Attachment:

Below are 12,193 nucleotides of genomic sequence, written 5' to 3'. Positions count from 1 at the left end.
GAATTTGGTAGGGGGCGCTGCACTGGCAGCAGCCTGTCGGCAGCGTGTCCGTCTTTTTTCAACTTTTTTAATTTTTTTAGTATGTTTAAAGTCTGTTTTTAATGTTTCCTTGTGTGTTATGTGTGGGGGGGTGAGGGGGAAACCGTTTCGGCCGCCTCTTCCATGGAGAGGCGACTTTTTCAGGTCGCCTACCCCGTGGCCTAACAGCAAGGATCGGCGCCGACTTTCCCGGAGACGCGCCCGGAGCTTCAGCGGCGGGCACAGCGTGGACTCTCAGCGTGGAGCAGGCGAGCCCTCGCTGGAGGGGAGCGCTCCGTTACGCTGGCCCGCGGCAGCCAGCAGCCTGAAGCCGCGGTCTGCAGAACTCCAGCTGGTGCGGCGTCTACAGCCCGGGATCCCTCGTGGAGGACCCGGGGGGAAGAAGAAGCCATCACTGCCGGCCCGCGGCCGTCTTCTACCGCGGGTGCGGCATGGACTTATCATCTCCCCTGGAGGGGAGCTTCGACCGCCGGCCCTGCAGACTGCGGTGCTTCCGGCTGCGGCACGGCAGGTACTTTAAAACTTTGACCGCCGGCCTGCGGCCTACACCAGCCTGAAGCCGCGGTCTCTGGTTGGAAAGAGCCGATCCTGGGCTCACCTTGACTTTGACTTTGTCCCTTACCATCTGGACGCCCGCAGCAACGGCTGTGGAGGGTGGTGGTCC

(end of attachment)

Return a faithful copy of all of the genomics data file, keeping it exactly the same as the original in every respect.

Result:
Below are 12,193 nucleotides of genomic sequence, written 5' to 3'. Positions count from 1 at the left end.
GAATTTGGTAGGGGGCGCTGCACTGGCAGCAGCCTGTCGGCAGCGTGTCCGTCTTTTTTCAACTTTTTTAATTTTTTTAGTATGTTTAAAGTCTGTTTTTAATGTTTCCTTGTGTGTTATGTGTGGGGGGGTGAGGGGGAAACCGTTTCGGCCGCCTCTTCCATGGAGAGGCGACTTTTTCAGGTCGCCTACCCCGTGGCCTAACAGCAAGGATCGGCGCCGACTTTCCCGGAGACGCGCCCGGAGCTTCAGCGGCGGGCACAGCGTGGACTCTCAGCGTGGAGCAGGCGAGCCCTCGCTGGAGGGGAGCGCTCCGTTACGCTGGCCCGCGGCAGCCAGCAGCCTGAAGCCGCGGTCTGCAGAACTCCAGCTGGTGCGGCGTCTACAGCCCGGGATCCCTCGTGGAGGACCCGGGGGGAAGAAGAAGCCATCACTGCCGGCCCGCGGCCGTCTTCTACCGCGGGTGCGGCATGGACTTATCATCTCCCCTGGAGGGGAGCTTCGACCGCCGGCCCTGCAGACTGCGGTGCTTCCGGCTGCGGCACGGCAGGTACTTTAAAACTTTGACCGCCGGCCTGCGGCCTACACCAGCCTGAAGCCGCGGTCTCTGGTTGGAAAGAGCCGATCCTGGGCTCACCTTGACTTTGACTTTGTCCCTTACCATCTGGACGCCCGCAGCAACGGCTGTGGAGGGTGGTGGTCC